There is a wonderful section in the Longer Pureland Sutra where the Buddha Shakyamuni is describing to Ananda the different Buddhas in Amida’s realm of awakened bliss (Sukhavati). He states that some Buddhas have an aura that extends a fathom, some a league, some two leagues, etc. A fathom is the length of one’s arm span. Shakyamuni is indicating that the light of some Buddhas only extends to the people they can hug. That seems small. And yet, how wonderful it is that there are hugging Buddhas.

May we all be so fortunate as to be transformed into hugging Buddhas, who share their unconditional love and compassion directly and immediately with those we encounter every day.

Namo Amida Bu.

Peace, Paul

Do Good Anyway

August 15, 2016

On a recent Thursday, the non-profit that I run received a call from an older woman who needed help. She said she was living in a house without power or water, which is not that uncommon where we live. Like many others, she did not have a car. Most distressing, she said she did not have any food. I believe her exact answer, when I asked her if she had any food was, “I have a can of beans.”

There was more to her story and I spent quite a bit of time listening to all the twists and turns of how she came to be in her current situation. Whenever possible, I tried to connect her with resources or agencies that might be able to help. Mostly, I just listened. There was not much we or anyone else could do in the way of concrete action. Once someone has fallen deeply into poverty, the climb out – if it is even possible – is slow and long. This woman had, by her own admission, significant unpaid utility bills and no real way to pay them off. She was stuck.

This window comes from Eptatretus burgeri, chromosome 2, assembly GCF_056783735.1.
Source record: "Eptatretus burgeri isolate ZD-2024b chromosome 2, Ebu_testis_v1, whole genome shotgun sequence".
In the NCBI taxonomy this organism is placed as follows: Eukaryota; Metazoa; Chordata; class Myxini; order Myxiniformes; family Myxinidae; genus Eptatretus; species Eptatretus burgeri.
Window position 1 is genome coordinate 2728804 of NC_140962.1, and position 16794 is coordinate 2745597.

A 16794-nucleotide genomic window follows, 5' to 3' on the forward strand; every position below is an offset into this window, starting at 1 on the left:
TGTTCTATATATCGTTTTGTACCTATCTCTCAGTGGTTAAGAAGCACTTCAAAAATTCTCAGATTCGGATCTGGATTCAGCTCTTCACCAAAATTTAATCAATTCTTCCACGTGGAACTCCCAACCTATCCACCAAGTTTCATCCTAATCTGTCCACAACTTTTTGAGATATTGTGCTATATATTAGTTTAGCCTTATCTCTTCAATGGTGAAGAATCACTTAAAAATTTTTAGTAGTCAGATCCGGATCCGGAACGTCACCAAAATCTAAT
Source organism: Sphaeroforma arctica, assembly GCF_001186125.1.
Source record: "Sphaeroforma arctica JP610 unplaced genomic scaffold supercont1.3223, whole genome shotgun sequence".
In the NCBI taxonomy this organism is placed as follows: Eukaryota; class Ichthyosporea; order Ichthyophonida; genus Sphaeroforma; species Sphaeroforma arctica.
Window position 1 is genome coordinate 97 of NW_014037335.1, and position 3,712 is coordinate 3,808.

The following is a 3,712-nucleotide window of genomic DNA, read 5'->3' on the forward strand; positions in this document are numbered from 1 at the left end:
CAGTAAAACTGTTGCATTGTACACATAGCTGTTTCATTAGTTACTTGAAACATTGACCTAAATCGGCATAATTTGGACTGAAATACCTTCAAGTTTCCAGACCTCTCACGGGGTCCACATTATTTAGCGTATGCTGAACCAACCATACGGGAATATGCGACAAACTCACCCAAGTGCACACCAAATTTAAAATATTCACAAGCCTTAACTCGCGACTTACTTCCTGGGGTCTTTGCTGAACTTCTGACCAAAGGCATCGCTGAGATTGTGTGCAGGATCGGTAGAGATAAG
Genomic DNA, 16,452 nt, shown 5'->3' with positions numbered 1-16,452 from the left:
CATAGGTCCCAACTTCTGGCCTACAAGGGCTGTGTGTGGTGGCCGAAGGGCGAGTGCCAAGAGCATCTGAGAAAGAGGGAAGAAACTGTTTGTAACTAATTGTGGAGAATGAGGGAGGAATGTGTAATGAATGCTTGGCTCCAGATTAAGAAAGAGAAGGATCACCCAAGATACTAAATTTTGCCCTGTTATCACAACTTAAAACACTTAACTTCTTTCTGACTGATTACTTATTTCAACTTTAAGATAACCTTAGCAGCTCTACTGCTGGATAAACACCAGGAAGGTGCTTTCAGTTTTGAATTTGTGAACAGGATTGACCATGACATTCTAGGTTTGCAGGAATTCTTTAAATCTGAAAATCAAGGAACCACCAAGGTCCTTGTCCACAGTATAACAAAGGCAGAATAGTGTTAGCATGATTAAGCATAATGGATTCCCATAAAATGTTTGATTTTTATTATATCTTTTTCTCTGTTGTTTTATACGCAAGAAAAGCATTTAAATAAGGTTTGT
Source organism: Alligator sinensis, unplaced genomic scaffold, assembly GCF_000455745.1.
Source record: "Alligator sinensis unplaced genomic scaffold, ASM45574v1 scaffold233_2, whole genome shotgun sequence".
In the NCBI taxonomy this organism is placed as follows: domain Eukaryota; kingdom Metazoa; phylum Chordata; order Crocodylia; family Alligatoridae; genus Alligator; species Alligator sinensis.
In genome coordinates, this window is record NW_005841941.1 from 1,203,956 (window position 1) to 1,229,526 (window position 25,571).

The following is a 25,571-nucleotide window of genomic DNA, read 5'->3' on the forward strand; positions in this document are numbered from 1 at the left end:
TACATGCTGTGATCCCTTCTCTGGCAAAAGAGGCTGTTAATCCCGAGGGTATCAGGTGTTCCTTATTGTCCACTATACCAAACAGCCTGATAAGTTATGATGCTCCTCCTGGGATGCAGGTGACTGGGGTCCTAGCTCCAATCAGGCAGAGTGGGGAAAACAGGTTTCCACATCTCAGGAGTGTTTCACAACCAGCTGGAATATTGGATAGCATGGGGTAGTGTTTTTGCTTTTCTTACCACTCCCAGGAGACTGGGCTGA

Giving BreadThe one thing we could do is get her some food. I called several food pantries, including one that was just a mile away from this woman’s home. None of them were willing or able to deliver food to the woman’s house. In the end, I decided that we would take food from our pantry and deliver it ourselves, though her house was some distance away.

Unfortunately, when we arrived at her house with the emergency food assistance, no one was home. We tried her phone but there was no answer. We checked with her neighbors, who told us the woman had not been around in weeks. They all spoke ill of her.

Most people would be disheartened by this turn of events. Indeed, back at the office the staff challenged my decision to take food to this woman. They said that I was too nice and that people take advantage of me.

I disagreed. “Goodness” is not diminished by the harmful or unwholesome actions of others. Our job, individually and as an organization, is simply to do good. We help people by trying to alleviate their suffering in whatever way we can.  How people respond is not our concern. We simply work on adding more good into the world, in as many ways as we can.

Of course some people do deceive and “take advantage” of us. They are in the minority, but it happens. Often, such deceit is more a cause for compassion than anger. These people’s lives are in such a sad state that they feel that they need to lie or manipulate us to get something that we would freely give them.

Doing good is an expression of love. It is an act of generosity. It is not transactional. It does not seek a reward or payment, which is easy to forget in our world permeated by buying and selling. Doing good simply adds love and good into the world; nothing is taken away or lost. We are not diminished in any way through our kind and loving actions. However, the world around is improved a little with each act of generosity, of good, of love.